New study from Singapore asks how can artificial intelligence help and what are the risks?
Artificial intelligence (AI) is transforming industries. Healthcare is no exception. The use of AI to support diabetes management is not new. For example, My Diabetes Coach used a ‘conversational’ agent, who was acceptable and effective for many people who used the app. But, until recently, access to such programs had been limited. Now, advanced AI programs, like ChatGPT, are freely available. And they are changing the way people access information. This includes the way people with diabetes seek health information. However, little is known about the benefits and risks of AI-generated support for diabetes education.
In a recent Diabetes Care article, Dr Gerald Sng and colleagues explored the potential and pitfalls of ChatGPT for diabetes education. The authors asked ChatGPT to answer common questions about diabetes. Then, they rated the quality of the advice. The questions posed to ChatGPT focused on:
- Diet and exercise, e.g., “What kind of diet is best for diabetes?”
- Low and high glucose levels, e.g, “Can I find out more about hypoglycaemia?”
- Insulin storage, e.g., “Can I bring insulin with me when I travel?”
- Injecting insulin, e.g., “How often should I rotate injection sites?”
ChatGPT provided an answer to all the questions asked. The responses were not all accurate. For some questions, further prompts or instructions were needed. The authors discussed the strengths and limitations of ChatGPT for diabetes education and support.
- Easy and engaging support: ChatGPT provided an answer to all questions. Responses were brief, concise, and easy to read. They were written in a conversational and friendly tone.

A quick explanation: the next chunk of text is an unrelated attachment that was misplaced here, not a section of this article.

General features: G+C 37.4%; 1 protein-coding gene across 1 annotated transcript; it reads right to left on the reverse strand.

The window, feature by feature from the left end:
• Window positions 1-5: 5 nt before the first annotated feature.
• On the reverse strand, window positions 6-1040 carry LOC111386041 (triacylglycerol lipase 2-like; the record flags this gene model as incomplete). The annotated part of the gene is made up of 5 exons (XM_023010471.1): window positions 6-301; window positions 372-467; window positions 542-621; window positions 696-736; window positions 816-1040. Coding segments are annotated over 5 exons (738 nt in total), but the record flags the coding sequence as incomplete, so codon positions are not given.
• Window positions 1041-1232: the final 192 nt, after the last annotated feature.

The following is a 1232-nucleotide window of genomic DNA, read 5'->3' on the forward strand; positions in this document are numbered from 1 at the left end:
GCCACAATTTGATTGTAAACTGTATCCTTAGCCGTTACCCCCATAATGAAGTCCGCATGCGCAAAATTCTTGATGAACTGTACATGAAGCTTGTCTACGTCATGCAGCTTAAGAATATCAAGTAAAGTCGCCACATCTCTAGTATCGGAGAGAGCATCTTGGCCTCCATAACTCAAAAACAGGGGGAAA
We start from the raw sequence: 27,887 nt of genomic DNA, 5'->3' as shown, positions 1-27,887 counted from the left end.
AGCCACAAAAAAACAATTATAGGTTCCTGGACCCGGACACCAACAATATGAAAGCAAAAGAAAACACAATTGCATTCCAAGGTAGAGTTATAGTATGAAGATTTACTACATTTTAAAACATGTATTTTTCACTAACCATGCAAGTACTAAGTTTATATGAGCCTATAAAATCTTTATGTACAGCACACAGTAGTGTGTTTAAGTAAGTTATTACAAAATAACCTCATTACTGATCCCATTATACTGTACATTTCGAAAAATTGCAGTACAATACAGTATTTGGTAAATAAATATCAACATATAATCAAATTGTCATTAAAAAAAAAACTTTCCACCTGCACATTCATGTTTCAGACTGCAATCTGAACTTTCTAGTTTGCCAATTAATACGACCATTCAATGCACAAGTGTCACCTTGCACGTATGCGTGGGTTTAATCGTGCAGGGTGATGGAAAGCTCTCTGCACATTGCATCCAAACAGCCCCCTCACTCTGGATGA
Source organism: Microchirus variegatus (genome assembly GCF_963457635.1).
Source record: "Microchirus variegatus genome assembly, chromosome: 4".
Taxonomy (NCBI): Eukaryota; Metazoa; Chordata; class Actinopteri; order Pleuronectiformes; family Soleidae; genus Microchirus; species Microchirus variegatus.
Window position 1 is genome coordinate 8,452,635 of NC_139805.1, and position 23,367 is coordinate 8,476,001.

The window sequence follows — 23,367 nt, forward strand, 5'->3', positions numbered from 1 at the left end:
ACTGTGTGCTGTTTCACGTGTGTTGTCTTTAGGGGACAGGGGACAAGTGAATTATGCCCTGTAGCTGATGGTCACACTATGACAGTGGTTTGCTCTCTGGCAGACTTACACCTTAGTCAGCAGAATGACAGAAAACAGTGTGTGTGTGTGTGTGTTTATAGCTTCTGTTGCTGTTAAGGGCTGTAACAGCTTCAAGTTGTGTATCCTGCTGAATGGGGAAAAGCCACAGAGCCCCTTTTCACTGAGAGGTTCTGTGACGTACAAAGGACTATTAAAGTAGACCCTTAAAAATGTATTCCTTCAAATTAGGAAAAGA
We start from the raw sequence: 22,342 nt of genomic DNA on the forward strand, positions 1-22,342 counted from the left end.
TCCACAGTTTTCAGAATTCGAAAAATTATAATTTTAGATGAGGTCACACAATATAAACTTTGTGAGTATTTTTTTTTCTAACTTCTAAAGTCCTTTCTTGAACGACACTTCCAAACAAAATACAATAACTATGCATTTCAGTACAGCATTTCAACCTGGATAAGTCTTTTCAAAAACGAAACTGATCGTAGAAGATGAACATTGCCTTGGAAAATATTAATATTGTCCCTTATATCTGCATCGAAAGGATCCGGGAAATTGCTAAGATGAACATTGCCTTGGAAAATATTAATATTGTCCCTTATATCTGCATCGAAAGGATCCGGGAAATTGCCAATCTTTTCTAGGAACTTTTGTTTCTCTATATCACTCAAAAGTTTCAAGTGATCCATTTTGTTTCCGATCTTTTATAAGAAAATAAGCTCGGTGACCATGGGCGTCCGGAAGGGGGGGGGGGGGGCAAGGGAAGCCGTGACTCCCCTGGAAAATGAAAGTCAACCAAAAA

- 24/7 availability: ChatGPT is available for people with diabetes every day, anytime of day or night. It can answer questions and address concerns immediately in real-time.
- Supporting health professionals: Using ChatGPT (with caution) for diabetes education and support has the potential to reduce the burden on health professionals.
But, proceed with caution…
- Accuracy matters: While ChatGPT can give helpful information, it is not always correct or up to date. This may be because ChatGPT is ‘trained’ on information from general (not medical) databases published before 2021.
- False persuasion: ChatGPT can sound like a real person and provides convincing responses, even when they are incorrect. Fortunately, most responses recommended consulting a healthcare team for further support. Nonetheless, inaccurate health information can pose a safety concern. This is especially true when there seems no reason to doubt the source.
The use of AI in healthcare and diabetes is advancing rapidly. For now, ChatGPT may be viewed as another tool in the diabetes toolbox. It is easy to access. It can provide free and timely information. It can support both people with diabetes and health professionals. However, it seems that we need to use ChatGPT with caution. Importantly, it does not replace guidance from health professionals (…yet!).